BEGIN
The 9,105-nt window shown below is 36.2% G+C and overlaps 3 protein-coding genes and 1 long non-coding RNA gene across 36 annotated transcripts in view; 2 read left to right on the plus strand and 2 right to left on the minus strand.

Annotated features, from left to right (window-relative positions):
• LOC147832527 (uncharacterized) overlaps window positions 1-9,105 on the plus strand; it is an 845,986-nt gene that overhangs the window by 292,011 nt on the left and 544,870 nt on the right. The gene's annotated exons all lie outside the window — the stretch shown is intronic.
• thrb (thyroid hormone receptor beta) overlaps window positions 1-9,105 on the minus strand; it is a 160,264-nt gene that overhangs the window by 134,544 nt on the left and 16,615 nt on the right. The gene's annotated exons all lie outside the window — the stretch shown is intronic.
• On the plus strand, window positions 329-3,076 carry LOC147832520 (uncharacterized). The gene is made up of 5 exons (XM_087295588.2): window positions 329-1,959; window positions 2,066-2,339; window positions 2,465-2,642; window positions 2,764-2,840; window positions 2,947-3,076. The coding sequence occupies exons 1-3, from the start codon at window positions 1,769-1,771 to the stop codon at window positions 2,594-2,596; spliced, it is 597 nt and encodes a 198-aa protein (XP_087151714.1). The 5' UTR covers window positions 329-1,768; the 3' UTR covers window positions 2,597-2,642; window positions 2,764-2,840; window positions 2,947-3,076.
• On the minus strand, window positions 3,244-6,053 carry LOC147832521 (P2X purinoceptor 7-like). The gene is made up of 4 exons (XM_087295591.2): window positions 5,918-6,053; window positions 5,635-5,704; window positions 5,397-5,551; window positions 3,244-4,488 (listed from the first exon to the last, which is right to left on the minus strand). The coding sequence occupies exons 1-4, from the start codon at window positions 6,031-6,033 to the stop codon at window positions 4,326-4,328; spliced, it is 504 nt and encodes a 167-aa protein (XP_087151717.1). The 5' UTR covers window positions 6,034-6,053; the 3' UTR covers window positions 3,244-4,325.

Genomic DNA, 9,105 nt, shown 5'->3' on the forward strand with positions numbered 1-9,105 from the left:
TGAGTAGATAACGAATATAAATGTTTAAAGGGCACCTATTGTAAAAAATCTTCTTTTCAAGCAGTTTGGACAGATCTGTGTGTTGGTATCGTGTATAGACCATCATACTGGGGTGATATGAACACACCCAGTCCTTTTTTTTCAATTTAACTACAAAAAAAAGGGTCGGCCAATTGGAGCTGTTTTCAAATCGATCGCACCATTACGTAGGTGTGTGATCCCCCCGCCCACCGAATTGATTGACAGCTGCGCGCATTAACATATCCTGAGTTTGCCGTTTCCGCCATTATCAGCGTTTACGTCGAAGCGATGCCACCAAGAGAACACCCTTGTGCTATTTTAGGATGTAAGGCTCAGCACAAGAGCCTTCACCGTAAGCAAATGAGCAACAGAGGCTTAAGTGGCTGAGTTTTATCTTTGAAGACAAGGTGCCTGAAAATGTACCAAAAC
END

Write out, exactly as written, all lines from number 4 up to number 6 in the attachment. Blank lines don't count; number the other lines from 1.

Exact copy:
• thrb (thyroid hormone receptor beta) overlaps window positions 1-9,105 on the minus strand; it is a 160,264-nt gene that overhangs the window by 134,544 nt on the left and 16,615 nt on the right. The gene's annotated exons all lie outside the window — the stretch shown is intronic.
• On the plus strand, window positions 329-3,076 carry LOC147832520 (uncharacterized). The gene is made up of 5 exons (XM_087295588.2): window positions 329-1,959; window positions 2,066-2,339; window positions 2,465-2,642; window positions 2,764-2,840; window positions 2,947-3,076. The coding sequence occupies exons 1-3, from the start codon at window positions 1,769-1,771 to the stop codon at window positions 2,594-2,596; spliced, it is 597 nt and encodes a 198-aa protein (XP_087151714.1). The 5' UTR covers window positions 329-1,768; the 3' UTR covers window positions 2,597-2,642; window positions 2,764-2,840; window positions 2,947-3,076.
• On the minus strand, window positions 3,244-6,053 carry LOC147832521 (P2X purinoceptor 7-like). The gene is made up of 4 exons (XM_087295591.2): window positions 5,918-6,053; window positions 5,635-5,704; window positions 5,397-5,551; window positions 3,244-4,488 (listed from the first exon to the last, which is right to left on the minus strand). The coding sequence occupies exons 1-4, from the start codon at window positions 6,031-6,033 to the stop codon at window positions 4,326-4,328; spliced, it is 504 nt and encodes a 167-aa protein (XP_087151717.1). The 5' UTR covers window positions 6,034-6,053; the 3' UTR covers window positions 3,244-4,325.